"However, no offer was made by the judge on disclosing other interests such as vast financial wealth, hidden family & business connections within the legal profession and controversial topics such as directorships, secret earnings from law firms & big business, criminal records of judges, and offshore ‘tax efficient’ trusts and investments – issues which the judiciary and Lord Gill are vehemently opposed to publishing in any open and presentable format for public view."

Ouch! Presumably their opposition to your petition is because all this information will cast the judiciary in a less than favourable light (as in corrupt)

Good work mate.I like where you are coming from!Go right for the jugular!

Anonymous said...

Does anyone feel that letter from Gill looks errr.. waffle?considering all these threatening letters he sent to msps?

Anonymous said...

It seems to me the judge is trying to sway your politicians with this small offer of just the recusals and not really any information on what is going on with their interests.This is a trap.You have a good grasp of this in your own response and the Judicial Complaints Reviewer has seen right through the judge and the recusal thing.

It is a good debate you are having but is it not time to legislate after all that is coming out about these judges?

Anonymous said...

If this is to be debated in Parliament will Salmond and MacAskill jump to Lord Gill's tune?

How entertaining it will be if there is anyone stupid enough to stand up and defend the secrets of a judiciary who are anti transparency and anti parliament!


Anonymous said...

Have been enjoying this debate of yours for awhile now and suffice to say from what you have wrote and what has come out of this commmitee it should be made law everywhere for judges to declare all their interests not just in Scotland.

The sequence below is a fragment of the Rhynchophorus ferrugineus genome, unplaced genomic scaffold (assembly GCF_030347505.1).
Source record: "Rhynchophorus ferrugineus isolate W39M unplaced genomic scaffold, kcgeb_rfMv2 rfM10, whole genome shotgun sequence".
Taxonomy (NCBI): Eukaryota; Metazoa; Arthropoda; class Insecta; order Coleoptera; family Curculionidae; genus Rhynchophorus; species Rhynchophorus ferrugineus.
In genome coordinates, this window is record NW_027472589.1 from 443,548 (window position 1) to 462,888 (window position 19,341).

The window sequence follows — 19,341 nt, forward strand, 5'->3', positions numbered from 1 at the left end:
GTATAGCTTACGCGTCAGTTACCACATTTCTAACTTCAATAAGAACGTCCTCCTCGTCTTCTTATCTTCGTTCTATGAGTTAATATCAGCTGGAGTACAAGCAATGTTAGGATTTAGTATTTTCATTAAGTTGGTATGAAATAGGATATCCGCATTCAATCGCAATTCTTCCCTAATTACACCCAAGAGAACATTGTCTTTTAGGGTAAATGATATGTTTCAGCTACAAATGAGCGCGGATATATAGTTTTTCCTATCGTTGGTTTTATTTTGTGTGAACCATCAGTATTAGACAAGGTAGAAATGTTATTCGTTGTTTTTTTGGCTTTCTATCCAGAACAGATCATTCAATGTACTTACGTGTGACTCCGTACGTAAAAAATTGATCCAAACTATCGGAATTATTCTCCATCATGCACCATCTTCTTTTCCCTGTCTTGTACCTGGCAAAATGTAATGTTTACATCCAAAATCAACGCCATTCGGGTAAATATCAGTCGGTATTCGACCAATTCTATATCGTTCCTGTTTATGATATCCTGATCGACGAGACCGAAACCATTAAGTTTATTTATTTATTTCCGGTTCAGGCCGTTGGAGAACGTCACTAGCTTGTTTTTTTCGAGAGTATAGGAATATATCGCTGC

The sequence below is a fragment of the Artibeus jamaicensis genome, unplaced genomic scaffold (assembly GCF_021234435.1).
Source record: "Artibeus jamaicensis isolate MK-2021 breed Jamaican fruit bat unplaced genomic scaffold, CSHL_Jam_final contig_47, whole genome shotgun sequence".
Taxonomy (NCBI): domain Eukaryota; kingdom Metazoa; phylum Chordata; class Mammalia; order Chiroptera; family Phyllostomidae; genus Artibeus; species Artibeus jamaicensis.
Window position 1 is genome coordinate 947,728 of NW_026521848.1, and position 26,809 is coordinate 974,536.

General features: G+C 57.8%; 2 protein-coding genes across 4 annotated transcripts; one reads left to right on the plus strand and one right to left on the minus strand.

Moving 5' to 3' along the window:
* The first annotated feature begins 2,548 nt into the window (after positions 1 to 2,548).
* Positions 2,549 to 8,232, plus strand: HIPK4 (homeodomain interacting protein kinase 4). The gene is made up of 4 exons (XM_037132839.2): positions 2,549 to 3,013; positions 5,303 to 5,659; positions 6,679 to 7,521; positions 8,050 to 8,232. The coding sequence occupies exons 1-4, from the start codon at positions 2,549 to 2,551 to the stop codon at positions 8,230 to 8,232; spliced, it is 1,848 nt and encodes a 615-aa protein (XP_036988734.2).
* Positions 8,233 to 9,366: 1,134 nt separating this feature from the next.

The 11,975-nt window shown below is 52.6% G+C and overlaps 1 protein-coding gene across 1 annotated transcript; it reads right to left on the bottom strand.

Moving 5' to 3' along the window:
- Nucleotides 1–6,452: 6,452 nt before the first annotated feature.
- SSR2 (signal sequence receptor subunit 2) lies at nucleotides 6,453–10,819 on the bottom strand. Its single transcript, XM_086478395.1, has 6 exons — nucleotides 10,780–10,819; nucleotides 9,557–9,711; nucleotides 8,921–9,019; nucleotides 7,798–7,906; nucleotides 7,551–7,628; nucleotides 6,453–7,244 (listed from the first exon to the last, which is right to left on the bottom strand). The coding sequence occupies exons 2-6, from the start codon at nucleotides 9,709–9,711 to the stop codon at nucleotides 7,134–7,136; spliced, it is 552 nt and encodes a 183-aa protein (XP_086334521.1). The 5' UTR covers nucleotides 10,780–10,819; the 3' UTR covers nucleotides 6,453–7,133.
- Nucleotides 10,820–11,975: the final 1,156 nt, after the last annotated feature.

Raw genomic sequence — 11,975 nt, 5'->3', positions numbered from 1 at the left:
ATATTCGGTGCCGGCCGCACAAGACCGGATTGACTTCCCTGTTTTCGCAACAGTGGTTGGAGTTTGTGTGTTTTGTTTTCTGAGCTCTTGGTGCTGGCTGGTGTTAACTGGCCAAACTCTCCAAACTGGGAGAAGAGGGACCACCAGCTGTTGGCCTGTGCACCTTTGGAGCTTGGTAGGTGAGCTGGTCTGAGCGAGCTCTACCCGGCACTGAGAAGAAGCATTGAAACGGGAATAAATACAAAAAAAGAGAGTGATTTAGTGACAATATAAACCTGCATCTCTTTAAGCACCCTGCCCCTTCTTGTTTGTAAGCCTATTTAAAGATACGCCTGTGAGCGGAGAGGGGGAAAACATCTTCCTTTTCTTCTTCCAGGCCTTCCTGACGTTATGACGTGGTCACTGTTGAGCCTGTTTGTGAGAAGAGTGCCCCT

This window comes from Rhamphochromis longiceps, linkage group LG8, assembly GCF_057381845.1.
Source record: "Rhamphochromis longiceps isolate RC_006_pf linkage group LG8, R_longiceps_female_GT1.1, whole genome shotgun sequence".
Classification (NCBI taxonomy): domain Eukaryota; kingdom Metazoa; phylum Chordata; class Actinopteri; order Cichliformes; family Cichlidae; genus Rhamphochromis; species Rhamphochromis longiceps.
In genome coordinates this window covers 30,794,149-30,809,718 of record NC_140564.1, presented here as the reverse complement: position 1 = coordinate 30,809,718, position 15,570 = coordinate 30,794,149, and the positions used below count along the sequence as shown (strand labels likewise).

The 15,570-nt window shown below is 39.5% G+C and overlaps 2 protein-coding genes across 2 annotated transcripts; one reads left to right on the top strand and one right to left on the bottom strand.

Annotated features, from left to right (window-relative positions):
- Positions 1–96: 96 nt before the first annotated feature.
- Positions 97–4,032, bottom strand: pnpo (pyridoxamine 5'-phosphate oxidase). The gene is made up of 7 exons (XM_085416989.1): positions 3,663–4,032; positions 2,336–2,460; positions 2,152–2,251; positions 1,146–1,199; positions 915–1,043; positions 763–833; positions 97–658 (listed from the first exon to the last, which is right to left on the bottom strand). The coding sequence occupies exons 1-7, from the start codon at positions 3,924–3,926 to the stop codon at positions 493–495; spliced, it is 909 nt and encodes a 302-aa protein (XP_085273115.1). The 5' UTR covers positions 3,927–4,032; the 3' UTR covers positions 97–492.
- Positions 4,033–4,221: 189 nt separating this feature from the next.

Diary of Injustice said...

@ 7 March 2014 17:58

It would have been productive to have the SCS attend the PPC to talk about their own register of interests, particularly as the SCS falls under the remit of the SCS Board which is chaired by Lord Gill hilself, however there is a live media investigation going on into the SCS interests and certain scandals ...which will feature in an upcoming report ...

@ 7 March 2014 18:40

If judges had the temerity to stand outside Parliament waving posters with something like 'Axe transparency first' it would be a great story to write along with any video footage ...

@ 7 March 2014 22:24

When the piper plays, the clan must dance ...

@ 8 March 2014 11:31

A good point.Yes .. any person serving in a judicial capacity should be required to declare their full interests with no excuses and no convenient rules written by themselves to allow discretionary declarations.

Anonymous said...

Anonymous said...
That letter is from "Scotland's top judge"?

He must be having a laugh.

Anyone else notice the April 1st date as in April Fools?




7 March 2014 19:20
----------------------------

In plain sight?

Anonymous said...

Anonymous said...
It seems to me the judge is trying to sway your politicians with this small offer of just the recusals and not really any information on what is going on with their interests.This is a trap.You have a good grasp of this in your own response and the Judicial Complaints Reviewer has seen right through the judge and the recusal thing.

It is a good debate you are having but is it not time to legislate after all that is coming out about these judges?

7 March 2014 22:05
£££££££££££££££££££££

If it was so easy to tweek the system to produce data on the number of Recusals, then why the hell was this not being done already?

It is inconceivable that they hadn't thought about this or they hadn't thought that this would be required?

They are taking the pure pish out of the Scottish People here?

They don't want to prise their arms away from their 'precious' because they like the way the system is at the moment; a slack-run con operation which is only there to serve Scottish lawyers and allow them to slurp up the gravy to the expense of everyone else?